OKLAHOMA CITY -- She was shot in the face and her family feared the worse and now that Oklahoma City teenager is proving nothing can stop her from chasing her dreams.
At the signing day for two students at Putnam City North, Kelsey Jameson and Abby Means signed their letters of intent to play soccer at separate schools.
"We're talking about two really tough kids," soccer coach Jake Kurey said.
It's been a long time coming for the two athletes, but for Abby, the challenge has been like no other.
Abby Means was at a party when a friend she trusted pointed what he thought was an empty BB gun at her.
NEWS 9 interviewed Abby last year after a friend accidentally shot her in the face. It's an accident that cost Abby her left eye.
"I didn't even know it was happening because it all happened so fast," Abby said.
The 18-year-old entered her senior year of high school with one eye, and enough determination to continue playing on the girl's soccer team.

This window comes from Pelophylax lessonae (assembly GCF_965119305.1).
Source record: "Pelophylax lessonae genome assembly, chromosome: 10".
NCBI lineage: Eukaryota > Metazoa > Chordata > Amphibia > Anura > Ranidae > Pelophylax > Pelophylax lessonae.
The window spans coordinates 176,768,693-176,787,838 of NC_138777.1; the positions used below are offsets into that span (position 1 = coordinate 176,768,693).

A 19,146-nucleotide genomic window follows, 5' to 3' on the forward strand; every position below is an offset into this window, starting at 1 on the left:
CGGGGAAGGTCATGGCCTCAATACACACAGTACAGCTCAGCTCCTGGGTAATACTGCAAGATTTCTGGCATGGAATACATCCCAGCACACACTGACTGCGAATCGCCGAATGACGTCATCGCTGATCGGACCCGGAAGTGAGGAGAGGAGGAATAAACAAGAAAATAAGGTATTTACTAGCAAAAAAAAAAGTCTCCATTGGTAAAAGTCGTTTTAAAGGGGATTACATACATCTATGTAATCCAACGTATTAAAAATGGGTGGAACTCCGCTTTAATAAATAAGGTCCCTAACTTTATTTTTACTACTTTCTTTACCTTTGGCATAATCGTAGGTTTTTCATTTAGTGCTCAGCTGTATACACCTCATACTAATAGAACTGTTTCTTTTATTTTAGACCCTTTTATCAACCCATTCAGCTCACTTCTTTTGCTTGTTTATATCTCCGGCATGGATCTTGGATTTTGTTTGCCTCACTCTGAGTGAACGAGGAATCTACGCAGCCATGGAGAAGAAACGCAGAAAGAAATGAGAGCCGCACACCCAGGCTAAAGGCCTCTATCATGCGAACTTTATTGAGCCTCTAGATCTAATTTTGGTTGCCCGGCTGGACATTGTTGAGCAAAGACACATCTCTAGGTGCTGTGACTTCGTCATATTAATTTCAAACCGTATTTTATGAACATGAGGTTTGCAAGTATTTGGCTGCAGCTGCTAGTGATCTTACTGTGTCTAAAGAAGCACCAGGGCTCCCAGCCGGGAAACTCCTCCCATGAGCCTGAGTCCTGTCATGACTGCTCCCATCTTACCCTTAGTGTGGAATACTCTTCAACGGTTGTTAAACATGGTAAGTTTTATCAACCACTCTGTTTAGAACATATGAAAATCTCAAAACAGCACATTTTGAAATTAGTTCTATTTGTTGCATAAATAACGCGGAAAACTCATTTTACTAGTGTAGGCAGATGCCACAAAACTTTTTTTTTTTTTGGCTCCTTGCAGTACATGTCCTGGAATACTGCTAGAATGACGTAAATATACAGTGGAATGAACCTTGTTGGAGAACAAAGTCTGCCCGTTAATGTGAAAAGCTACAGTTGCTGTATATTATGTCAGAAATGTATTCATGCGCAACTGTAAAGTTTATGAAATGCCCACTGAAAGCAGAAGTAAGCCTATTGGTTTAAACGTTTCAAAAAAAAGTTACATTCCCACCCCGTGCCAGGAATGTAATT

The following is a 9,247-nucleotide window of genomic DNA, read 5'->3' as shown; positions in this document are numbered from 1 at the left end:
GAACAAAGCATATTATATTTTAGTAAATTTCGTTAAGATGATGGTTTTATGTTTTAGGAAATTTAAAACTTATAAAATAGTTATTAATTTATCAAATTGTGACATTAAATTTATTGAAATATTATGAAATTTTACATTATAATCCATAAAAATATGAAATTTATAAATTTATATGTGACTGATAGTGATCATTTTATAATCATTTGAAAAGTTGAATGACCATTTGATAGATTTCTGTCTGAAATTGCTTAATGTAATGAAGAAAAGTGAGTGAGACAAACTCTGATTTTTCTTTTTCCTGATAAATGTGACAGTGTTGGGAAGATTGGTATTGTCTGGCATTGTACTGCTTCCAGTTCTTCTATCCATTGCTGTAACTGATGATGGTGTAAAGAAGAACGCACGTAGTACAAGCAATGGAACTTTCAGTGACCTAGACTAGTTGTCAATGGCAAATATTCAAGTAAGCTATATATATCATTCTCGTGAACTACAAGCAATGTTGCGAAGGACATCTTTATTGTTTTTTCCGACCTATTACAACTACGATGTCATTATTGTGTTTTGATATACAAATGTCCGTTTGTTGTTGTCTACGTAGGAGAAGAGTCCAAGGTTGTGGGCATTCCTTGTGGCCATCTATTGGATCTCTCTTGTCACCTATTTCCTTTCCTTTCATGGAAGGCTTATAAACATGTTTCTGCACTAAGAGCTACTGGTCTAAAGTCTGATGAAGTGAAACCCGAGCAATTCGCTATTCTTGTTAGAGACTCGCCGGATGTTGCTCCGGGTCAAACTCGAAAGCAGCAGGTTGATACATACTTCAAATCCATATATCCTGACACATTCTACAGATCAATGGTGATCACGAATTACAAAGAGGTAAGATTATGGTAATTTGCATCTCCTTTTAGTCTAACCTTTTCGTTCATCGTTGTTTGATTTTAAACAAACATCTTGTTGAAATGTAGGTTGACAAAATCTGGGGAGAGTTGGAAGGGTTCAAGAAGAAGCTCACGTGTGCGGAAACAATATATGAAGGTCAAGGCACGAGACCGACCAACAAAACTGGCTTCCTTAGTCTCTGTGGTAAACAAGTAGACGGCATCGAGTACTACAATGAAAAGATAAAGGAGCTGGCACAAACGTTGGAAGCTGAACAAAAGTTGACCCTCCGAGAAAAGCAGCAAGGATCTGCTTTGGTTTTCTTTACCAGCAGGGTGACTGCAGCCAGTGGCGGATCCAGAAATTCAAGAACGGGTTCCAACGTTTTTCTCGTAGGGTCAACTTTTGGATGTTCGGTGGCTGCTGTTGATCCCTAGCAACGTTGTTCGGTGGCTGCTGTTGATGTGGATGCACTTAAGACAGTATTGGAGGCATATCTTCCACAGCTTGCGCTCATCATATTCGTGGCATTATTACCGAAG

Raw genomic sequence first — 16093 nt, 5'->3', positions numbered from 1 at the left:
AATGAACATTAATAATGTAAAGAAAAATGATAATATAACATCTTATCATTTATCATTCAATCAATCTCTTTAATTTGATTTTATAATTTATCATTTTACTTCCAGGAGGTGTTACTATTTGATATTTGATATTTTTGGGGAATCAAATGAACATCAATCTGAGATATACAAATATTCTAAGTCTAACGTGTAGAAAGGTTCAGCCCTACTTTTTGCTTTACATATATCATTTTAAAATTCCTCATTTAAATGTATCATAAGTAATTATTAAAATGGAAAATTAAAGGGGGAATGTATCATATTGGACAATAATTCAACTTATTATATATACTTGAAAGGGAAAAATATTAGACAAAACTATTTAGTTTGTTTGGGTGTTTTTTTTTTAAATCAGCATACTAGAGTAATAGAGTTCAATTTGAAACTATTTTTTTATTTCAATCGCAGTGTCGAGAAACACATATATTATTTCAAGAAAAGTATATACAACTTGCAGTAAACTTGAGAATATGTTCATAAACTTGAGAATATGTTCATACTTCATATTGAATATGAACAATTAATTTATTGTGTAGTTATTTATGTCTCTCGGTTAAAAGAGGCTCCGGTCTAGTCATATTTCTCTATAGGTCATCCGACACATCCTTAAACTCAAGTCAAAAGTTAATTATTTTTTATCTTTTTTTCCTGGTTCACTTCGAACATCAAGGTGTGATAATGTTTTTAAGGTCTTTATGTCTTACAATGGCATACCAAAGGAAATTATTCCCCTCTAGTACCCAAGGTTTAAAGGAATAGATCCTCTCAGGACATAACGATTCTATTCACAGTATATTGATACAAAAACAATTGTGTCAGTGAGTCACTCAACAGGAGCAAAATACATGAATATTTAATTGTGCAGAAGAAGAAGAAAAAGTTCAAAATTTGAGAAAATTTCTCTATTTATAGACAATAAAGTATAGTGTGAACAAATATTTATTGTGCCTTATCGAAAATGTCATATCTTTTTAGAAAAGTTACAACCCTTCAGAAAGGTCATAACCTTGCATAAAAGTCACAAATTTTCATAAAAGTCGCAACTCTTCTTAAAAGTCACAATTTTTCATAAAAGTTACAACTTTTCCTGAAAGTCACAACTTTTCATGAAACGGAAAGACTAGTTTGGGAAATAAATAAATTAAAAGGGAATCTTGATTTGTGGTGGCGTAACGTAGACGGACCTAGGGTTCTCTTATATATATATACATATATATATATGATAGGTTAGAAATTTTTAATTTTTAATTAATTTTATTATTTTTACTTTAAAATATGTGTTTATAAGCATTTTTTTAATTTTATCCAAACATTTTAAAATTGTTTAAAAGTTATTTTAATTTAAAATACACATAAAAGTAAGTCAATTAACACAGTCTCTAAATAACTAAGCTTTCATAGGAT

"It's a little different, but you just have to adjust and I've adjusted pretty well," Abby said.
Abby has adjusted so well that Lyon College in Arkansas recruited her without ever knowing about the accident or the fact she now has a prosthetic eye.
"I love soccer and I love the game," Abby said. "I just pushed myself and went on a couple of college visits and Lyon made the best offer."
The patience, persistence and progress shown by Abby has impressed all around her - including her coaches.
"She lost half of her vision and in soccer, you play in 360 degrees, so you have to be able to look left and look right," Kurey said.
Abby says the accident has forced her to try harder and has improved her skills on the field. In a way she considers it a painful blessing in disguise that others can learn from.
"Just never give up," Abby said. "Just don't let anything stop you; you can overcome anything."
Abby's parents continue to stress the importance of gun safety. They urge gun owners to lock up their weapons and never point a gun at another person - even if you think it's not loaded.